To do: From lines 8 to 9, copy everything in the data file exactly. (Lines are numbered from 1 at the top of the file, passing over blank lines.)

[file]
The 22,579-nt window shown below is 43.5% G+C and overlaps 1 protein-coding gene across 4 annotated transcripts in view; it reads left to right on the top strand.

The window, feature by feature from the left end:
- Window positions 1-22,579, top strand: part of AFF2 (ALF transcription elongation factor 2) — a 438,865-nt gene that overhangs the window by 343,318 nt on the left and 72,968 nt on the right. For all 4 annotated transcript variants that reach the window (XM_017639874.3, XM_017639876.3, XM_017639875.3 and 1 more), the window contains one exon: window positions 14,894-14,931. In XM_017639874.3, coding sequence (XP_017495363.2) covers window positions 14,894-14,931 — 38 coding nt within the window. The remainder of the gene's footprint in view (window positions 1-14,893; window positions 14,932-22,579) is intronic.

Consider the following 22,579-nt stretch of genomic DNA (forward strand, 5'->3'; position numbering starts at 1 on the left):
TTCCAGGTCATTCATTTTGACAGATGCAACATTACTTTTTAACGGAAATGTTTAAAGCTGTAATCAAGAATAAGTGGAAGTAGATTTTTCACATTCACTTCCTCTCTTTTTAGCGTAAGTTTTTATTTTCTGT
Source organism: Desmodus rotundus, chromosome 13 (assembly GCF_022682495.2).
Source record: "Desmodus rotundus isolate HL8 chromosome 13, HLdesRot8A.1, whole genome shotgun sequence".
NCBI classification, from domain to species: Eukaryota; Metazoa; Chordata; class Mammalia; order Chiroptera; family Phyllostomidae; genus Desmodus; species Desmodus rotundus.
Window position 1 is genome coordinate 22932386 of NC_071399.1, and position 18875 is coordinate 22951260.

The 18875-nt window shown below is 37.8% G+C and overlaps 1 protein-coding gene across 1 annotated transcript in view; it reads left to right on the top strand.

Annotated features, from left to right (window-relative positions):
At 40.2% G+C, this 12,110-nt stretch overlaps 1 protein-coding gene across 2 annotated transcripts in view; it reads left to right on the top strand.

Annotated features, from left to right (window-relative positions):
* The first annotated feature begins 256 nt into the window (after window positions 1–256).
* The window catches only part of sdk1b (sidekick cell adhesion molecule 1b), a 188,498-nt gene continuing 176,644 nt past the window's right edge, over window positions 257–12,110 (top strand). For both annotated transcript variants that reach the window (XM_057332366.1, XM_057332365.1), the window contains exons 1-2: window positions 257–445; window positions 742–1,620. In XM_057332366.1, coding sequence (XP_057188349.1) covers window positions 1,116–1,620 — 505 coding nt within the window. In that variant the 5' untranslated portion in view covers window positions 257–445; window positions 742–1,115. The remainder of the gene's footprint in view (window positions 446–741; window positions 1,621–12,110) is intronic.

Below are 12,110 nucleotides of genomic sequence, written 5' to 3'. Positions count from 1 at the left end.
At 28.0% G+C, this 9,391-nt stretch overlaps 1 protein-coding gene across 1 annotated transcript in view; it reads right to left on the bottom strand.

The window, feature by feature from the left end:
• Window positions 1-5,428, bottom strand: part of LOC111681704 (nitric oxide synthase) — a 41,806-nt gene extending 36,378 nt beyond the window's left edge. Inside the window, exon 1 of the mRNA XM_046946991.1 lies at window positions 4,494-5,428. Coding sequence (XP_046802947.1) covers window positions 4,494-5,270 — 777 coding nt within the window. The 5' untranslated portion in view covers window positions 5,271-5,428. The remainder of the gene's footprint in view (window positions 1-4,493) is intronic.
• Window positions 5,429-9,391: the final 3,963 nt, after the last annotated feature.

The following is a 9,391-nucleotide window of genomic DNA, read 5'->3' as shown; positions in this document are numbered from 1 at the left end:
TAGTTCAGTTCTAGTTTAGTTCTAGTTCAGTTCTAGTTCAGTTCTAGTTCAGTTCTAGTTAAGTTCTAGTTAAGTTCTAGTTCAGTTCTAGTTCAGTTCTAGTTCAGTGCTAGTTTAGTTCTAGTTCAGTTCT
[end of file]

NCBI classification, from domain to species: Eukaryota; Metazoa; Chordata; class Mammalia; order Chiroptera; family Phyllostomidae; genus Desmodus; species Desmodus rotundus.
Window position 1 is genome coordinate 22932386 of NC_071399.1, and position 18875 is coordinate 22951260.